Under certain circumstances, an icon change may not "take" on the Desktop. Often all you need to do is place the mouse pointer on some free area of the Desktop and press F5. But if that has no effect, open any convenient shortcut's Properties menu, select the Shortcut tab, click on the Change Icon button and choose a different icon-it doesn't matter which one. Then rechoose the original icon and click on the Apply button. Assuming you previously erased the SHELLICONCACHE file, this action should jolt Windows 95 to attention, and it will now rebuild the file.

Where's My Computer?

More Win95 trivia: By default, the Registry does not contain the phrase "My Computer." So if you search for the subkey that controls this object, you won't find it unless you already know its CLSID number-one of those horrid hexadecimal 32-character strings that lurk under the Registry's HKEY_CLASSES_ROOT\CLSID key. If you don't know the number, just rename the My Computer icon on the Desktop. In fact, you can even rename it back to My Computer again; the simple rename action will write the new name (even if it's still the old name) into the Registry. Having done that, try searching the Data column again. This time, you'll find it.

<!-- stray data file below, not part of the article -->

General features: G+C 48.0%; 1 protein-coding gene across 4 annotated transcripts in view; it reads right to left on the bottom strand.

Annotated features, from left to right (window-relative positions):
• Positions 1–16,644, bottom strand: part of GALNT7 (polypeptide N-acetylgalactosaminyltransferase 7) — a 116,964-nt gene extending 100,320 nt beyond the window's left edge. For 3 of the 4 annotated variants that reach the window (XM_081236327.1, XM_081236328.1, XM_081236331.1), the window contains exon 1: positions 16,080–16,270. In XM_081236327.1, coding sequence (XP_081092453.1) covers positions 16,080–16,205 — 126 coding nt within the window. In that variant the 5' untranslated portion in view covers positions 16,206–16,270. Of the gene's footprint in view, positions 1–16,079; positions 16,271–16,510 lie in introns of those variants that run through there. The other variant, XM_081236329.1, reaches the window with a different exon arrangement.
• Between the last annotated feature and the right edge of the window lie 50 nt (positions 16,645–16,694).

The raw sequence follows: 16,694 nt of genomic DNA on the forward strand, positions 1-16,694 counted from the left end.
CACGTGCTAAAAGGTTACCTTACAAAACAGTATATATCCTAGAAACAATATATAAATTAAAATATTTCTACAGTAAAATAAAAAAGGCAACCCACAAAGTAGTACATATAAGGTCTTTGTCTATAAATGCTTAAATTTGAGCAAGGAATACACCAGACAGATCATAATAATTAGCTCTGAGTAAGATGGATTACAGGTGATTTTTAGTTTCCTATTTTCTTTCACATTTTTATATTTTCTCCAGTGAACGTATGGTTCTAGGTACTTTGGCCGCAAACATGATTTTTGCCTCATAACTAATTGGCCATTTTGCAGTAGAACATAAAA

Senior Contributing Editor John Woram is the author of The Windows 95 Registry: A Survival Guide for Users (MIS: Press, 1996). Contact John in the "Optimizing Windows" topic of the WINDOWS Magazine areas on America Online and CompuServe, or at the e-mail addresses here.

Windows Magazine, April 1997, page 240.